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There are so many messages coming at us in today’s world.  It can be easy to feel blown around by the winds of pop culture. That’s why it is so important to invite kids into the hope of the eternal truth of God’s Word. In Colossians 2:7, Paul gives the instruction to “Let your roots grow down into Him, and let your lives be built on Him. Then your faith will grow strong in the truth you were taught, and you will overflow with thankfulness.”

Our theme for summer 2016 is “Rooted.” We each have roots and we each have to choose where we allow our roots to grow. Do we allow them to grow down into our personal talents, our outward appearance, our social status? These options are temporary and unsteady. Instead we’ll be challenging campers to allow their roots to grow down into God’s eternal love for them. Once firmly rooted, they will be prepared to navigate the joys and difficulties that they face every day.

Please join us in prayer as we unfold this theme in the coming months. Our desire is that campers would leave Kidder Creek with a better understanding of how to grow in their faith in Christ.


Redwood Summer Theme: Port Redwood

Posted by & filed under Alumni, General, Stories of Ministry.

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After narrowly escaping death on the open sea, ship destroyed and captain lost, four swashbuckling pirates wash up on shore in their dinghy. In desperate search for water to quench their thirst, they stumble upon an unknown treasure. Loading up as much as they can into their small dinghy, they head to Port Redwood with one mission in mind, get another boat without being seen or suspected and get the rest of that loot! Just as their quest begins the pirates discover they have stolen the treasure of the Dread Pirate King. They begin to hear the rumors of the dread that follows this king and any who cross his path. As they continue preparations the crew realizes they are missing one of their own and fear the worst… The Dread Pirate King has taken him captive. Soon after they receive correspondence from this mysterious King, leaving them to wonder who this mysterious Pirate King is and what he wants with them. After hatching a plan to discover the truth of this ominous king, the crew recruits the townspeople of Port Redwood, to help them discover the truth of the Dread Pirate King.

This summer we will discover who Jesus is, shining light on the myths about Him, while seeking to understand what it means that Jesus is King. Using daily small groups, founded in scripture, we will take the misconstrued ideas society has about Jesus and debunk them, one at a time illuminating Jesus’ Kingship. We will start the week showing that Jesus is not taking captives, but is inviting each and every one of us to follow Him! As the week continues we will dive into Jesus’ revolution not of violence, but of love and His new Kingdom here, where all are chosen! Campers will learn that they are worth “walking the plank” for as Jesus gave His life to save theirs, and they now have the choice to follow Him. We have weighed the evidence and decided Jesus is worth following, and now that they have all the evidence the choice is theirs.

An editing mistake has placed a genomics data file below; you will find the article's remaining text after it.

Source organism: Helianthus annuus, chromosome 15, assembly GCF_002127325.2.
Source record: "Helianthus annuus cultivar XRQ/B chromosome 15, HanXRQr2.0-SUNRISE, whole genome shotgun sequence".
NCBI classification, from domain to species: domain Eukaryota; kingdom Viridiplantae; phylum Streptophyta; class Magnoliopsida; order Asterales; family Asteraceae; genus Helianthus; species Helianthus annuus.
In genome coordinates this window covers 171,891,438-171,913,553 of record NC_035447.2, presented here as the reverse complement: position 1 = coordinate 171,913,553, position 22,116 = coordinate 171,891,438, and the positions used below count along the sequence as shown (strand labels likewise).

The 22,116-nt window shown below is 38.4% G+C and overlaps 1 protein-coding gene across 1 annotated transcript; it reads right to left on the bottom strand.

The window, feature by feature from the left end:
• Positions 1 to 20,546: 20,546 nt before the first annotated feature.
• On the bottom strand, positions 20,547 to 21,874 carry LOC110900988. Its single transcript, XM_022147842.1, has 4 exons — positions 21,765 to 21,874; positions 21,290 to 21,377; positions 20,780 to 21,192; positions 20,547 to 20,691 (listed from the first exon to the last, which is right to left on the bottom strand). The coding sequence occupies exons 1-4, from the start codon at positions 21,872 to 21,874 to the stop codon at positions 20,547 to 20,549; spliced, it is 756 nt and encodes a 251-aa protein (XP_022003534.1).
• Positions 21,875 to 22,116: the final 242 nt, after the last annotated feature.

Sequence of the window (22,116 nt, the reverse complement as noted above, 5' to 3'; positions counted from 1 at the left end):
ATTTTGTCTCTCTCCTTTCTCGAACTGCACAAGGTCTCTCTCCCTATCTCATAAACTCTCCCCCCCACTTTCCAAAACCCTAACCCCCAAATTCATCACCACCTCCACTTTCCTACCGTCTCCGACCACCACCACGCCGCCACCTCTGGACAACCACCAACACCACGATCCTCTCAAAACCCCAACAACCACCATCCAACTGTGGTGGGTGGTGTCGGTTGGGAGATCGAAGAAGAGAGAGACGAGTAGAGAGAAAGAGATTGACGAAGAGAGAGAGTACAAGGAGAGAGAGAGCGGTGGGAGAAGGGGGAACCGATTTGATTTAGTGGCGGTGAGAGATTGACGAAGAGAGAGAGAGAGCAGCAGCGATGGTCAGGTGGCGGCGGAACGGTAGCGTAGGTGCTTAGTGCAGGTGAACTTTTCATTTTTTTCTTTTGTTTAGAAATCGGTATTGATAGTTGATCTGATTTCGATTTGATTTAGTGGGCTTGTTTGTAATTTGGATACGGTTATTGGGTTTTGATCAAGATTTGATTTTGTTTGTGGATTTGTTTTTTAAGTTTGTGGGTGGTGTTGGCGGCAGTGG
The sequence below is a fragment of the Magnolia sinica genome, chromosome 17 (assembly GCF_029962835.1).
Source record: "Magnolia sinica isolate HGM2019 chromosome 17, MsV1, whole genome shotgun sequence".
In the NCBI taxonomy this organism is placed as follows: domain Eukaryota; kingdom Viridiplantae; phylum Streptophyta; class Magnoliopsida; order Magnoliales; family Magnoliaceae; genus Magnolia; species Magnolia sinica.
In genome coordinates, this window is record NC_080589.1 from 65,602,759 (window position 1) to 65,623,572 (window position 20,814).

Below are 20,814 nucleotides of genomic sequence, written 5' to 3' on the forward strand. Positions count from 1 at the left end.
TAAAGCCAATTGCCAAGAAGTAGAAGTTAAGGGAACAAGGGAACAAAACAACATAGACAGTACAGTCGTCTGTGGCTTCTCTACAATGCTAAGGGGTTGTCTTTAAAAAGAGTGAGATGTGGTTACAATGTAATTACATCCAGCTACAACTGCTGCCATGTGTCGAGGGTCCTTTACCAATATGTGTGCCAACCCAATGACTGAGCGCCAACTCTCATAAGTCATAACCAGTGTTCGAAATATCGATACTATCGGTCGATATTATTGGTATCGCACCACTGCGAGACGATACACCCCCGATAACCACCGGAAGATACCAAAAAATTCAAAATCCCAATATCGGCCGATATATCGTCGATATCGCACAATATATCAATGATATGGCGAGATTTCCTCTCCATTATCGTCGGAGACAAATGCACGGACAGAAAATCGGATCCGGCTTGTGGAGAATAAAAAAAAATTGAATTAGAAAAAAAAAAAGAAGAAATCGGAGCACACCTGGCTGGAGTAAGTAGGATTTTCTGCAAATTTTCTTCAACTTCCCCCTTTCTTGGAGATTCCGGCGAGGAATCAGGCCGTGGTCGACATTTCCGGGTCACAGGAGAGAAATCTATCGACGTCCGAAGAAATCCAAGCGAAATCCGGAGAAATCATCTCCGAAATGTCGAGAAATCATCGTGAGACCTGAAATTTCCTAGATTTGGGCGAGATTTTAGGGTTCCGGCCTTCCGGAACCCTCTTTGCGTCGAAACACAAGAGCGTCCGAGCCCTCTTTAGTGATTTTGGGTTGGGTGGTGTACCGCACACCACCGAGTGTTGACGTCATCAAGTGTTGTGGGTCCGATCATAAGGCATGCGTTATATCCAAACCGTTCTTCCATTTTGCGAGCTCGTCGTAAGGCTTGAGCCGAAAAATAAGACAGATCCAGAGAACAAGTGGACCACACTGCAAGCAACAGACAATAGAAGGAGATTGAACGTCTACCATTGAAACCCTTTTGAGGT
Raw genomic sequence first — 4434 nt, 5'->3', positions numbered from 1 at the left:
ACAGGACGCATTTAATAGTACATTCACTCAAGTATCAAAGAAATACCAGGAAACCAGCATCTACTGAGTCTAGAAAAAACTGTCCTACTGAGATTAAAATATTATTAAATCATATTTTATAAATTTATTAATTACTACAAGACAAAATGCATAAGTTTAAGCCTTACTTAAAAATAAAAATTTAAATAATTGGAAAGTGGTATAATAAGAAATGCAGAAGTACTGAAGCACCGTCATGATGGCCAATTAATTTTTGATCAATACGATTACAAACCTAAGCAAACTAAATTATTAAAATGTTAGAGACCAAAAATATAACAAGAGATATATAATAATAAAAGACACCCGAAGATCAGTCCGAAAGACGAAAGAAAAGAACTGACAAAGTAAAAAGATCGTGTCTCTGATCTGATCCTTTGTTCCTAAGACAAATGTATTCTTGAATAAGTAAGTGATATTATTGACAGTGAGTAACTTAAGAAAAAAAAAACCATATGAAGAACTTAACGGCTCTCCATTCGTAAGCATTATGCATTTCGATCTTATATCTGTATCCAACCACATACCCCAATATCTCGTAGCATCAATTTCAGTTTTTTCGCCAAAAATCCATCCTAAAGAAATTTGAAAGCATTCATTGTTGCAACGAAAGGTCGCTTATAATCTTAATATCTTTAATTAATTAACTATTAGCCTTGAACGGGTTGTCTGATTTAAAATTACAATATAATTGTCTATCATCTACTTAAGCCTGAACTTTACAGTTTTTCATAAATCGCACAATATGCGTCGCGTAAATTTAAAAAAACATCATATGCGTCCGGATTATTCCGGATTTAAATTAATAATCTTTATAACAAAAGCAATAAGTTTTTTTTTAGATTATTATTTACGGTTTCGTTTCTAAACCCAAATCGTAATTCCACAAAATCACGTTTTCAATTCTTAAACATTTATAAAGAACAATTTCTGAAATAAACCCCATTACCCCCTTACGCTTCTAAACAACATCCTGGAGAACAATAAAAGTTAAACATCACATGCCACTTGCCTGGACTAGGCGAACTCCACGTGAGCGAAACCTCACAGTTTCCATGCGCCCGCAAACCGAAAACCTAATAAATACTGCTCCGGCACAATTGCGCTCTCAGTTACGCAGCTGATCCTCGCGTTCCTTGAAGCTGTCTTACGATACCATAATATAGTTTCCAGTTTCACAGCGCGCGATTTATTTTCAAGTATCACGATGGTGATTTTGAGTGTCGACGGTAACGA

Camp Sabbath Rest

Posted by & filed under LOG, Staff News, Stories of Ministry.

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No Summer Sunday Morning Services

Summer at Mount Hermon is amazing, and I can’t wait for June 2016 to come. My favorite moment of the week is when families show up for Family Camp on Sunday afternoon as the energy and anticipation vibrates throughout the mountain! For three months we have the privilege of enjoying group after group, week after week. Additionally, placed between weekly Family Camps, we have offered Saturday night dinners and concerts, stay-overs, and Sunday morning worship services and meals. This place never slows down. Never.

After experiencing one summer at Mount Hermon I became quite concerned about our staff’s need for a “Sabbath rest,” and so we began to do some research. We learned that most other camps have built rest into their summer schedule between Saturday afternoon and Sunday afternoon, allowing their staff the ability to catch their breath and get ready for the next week of high energy activity.

Therefore, after months of prayer, discussion and input, we made the decision to no longer provide summer Sunday morning worship services at Mount Hermon. The two main reasons are …

  • To provide our staff weekly refreshment, both physically and spiritually
  • To allow our staff to attend their own local church and not miss that for an entire season of the year.

Be assured that Mount Hermon will continue to provide a delicious Saturday banquet and outstanding concerts throughout the summer. Those who stay overnight on Saturday can attend one of the many good local churches in the area on Sunday.

We appreciate that not all will be pleased with our decision, but we do hope you understand why this decision was made. We thank God for the many decades this Sunday service has blessed lives, including mine. To God be the glory!


The Lasting Impact of Summer Staff

Posted by & filed under Alumni, General, LOG, Staff News, Stories of Ministry.

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We love re-connecting with Mount Hermon Summer Staff Alumni and finding out where and how in their journey God has been using their staff experience. Meet Dr. Terry McGonigal, who helps shape young men and women for ministry at Whitworth University in Spokane, WA. Terry served on Redwood Camp summer staff in 1972.